“These are programs that ensure that when Ontario families and businesses need electricity, it’s there for them,” he said in a statement. “If these programs were eliminated, reliability would be put at risk.” The IESO is working on a redesign of the electricity market, but Lysyk noted some members of a group advising the IESO on that work for companies that have claimed ineligible costs.

One member resigned his post on Friday.

Lysyk also found that as electricity charges for large industrial ratepayers decrease under a savings program hen they reduce peak use, higher costs result for residential and small business ratepayers.

The program reduced charges for the large ratepayers by $245 million in its first 10 months of 2011, and that same amount was directly added to residential and small business bills, bills, Lysyk wrote.

Since then,charges for residents and small businesses have nearly doubled, while they have decreased for large industrial ratepayers, the auditor found.

Those charges come in the form of the global adjustment, a charge consumers pay for above-market rates guaranteed to power producers in long-term contracts. In 2016, the global adjustment accounted for 85 per cent of residential consumers’ electricity charges, Lysyk said.

Thibeault said the industrial program has successfully reduced peak demand – last year by about 1,300 megawatts, about six per cent of the province’s peak demand.

“That means that this program helped avoid the need to build costly new generation in the longer term, which is a benefit to all ratepayers across the province, both residential and commercial,” he said.

Lysyk also announced through her report that her office would be auditing the IESO’s books. That comes amid one of two accounting disputes the auditor has been engaged in with the Liberal government.

She recently accused the government of purposely obscuring the true financial impact of its 25 per cent cut to hydro bills by keeping billions in debt used to finance that plan off the province’s books. Lysyk said she will audit the IESO because of its role in the hydro plan’s complex accounting scheme.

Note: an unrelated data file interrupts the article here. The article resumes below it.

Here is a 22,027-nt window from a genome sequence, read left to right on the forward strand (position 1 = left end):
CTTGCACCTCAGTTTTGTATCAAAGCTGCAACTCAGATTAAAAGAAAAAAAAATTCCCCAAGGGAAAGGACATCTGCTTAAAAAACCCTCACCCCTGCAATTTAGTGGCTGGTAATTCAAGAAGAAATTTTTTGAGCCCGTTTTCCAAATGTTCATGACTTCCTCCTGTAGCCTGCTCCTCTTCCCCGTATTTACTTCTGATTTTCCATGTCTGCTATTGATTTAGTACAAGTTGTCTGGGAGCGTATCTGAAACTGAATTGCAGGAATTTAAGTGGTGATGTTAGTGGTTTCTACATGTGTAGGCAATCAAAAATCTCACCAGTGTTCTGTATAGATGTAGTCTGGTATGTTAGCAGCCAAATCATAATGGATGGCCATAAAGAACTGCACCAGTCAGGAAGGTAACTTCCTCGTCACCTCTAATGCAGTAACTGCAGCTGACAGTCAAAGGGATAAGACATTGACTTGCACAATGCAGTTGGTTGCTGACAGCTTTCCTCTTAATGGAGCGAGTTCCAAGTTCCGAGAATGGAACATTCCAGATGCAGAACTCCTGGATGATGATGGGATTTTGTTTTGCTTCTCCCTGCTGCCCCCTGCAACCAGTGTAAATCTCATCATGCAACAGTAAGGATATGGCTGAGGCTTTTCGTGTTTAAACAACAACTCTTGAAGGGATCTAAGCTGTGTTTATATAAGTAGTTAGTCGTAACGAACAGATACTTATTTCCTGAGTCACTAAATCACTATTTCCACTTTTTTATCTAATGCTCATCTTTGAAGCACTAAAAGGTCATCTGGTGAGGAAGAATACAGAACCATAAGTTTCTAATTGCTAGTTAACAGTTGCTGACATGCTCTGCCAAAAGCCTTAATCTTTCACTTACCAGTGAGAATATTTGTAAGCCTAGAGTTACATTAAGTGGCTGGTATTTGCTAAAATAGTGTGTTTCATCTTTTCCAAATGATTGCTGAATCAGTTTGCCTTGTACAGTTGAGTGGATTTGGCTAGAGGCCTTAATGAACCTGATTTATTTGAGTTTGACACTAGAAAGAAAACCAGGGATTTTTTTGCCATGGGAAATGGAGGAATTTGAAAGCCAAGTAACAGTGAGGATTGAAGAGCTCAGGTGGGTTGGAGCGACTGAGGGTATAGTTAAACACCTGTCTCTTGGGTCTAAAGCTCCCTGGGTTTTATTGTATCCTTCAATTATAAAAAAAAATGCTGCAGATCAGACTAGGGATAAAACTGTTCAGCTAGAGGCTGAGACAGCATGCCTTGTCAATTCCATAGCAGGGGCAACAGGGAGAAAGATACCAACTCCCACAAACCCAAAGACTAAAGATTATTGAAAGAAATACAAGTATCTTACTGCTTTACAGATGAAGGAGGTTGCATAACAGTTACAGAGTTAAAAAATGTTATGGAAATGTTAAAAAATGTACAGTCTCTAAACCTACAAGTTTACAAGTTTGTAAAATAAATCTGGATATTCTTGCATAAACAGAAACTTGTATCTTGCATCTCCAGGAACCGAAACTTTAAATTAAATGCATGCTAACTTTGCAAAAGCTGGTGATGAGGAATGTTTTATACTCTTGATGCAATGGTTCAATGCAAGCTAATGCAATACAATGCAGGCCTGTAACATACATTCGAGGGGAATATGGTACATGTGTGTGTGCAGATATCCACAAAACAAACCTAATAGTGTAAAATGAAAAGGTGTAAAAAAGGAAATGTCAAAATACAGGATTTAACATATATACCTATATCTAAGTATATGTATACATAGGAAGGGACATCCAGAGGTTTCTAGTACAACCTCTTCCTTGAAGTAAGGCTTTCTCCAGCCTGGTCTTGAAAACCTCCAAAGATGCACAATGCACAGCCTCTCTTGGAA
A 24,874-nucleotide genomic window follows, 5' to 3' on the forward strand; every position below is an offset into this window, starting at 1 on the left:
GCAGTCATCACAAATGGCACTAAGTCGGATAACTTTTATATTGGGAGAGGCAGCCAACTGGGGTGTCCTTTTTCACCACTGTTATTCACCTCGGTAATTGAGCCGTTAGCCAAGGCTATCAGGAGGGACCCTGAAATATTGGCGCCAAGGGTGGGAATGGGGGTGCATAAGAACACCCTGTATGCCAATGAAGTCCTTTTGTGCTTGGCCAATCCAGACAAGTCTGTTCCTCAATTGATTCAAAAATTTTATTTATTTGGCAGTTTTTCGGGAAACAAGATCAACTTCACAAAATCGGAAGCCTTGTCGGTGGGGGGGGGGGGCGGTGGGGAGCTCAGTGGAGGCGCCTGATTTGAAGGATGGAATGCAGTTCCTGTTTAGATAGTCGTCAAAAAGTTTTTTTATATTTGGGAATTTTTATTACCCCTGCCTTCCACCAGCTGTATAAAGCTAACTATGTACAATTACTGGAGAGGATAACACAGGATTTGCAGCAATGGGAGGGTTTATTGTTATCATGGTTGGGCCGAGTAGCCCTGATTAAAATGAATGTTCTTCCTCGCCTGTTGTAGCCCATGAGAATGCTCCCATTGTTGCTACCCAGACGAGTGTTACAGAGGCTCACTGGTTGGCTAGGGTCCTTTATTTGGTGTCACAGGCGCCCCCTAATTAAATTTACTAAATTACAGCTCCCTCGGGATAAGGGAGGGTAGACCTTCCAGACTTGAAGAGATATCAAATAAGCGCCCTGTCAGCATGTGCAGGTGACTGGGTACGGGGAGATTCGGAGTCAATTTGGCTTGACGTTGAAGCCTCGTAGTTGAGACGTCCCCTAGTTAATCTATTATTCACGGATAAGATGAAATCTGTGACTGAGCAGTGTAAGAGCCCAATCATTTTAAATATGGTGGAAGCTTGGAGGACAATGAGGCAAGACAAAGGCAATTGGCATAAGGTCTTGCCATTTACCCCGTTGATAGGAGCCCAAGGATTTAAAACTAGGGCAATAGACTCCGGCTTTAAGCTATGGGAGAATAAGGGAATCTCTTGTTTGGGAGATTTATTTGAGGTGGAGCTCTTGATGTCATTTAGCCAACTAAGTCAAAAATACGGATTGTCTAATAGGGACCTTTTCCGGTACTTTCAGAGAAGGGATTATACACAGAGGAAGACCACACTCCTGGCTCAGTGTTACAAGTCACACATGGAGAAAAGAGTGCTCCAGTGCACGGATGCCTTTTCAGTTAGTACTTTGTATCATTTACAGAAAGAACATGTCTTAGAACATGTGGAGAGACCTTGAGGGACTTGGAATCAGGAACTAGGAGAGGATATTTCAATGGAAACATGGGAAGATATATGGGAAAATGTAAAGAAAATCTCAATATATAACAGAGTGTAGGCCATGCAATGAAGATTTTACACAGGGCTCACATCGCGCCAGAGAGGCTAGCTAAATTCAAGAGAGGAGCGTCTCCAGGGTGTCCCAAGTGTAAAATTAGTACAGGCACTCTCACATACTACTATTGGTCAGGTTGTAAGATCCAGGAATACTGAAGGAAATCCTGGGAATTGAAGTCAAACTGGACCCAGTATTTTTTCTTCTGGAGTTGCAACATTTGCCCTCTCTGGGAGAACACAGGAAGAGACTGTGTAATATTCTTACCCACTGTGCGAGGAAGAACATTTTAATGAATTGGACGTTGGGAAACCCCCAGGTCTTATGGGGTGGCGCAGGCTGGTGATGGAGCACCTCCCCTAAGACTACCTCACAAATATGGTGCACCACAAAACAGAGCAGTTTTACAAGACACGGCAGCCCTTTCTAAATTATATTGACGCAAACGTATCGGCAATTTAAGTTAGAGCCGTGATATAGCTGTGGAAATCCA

— Sick days up 29% over five years at 50 schools boards, to 11.6 days per average employee, since Ontario stopped allowing teachers to bank sick days

— Long waits for key biopsies to diagnose cancer; only 46 per cent done within 14-day target

— More households waiting for social housing than people living in the units

— Ontario not ready for major emergency; no updates to preparedness or nuclear plans since 2008 and 2009

— One-third of government advertising spending last year appeared meant to help make government look good – Ontario paid almost $19 million last year to operate and maintain 812 vacant buildings.

Source:  The Canadian Press | December 6, 2017 | www.lfpress.com

This article is the work of the source indicated. Any opinions expressed in it are not necessarily those of National Wind Watch.

The copyright of this article resides with the author or publisher indicated. As part of its noncommercial effort to present the environmental, social, scientific, and economic issues of large-scale wind power development to a global audience seeking such information, National Wind Watch endeavors to observe “fair use” as provided for in section 107 of U.S. Copyright Law and similar “fair dealing” provisions of the copyright laws of other nations. Send requests to excerpt, general inquiries, and comments via e-mail.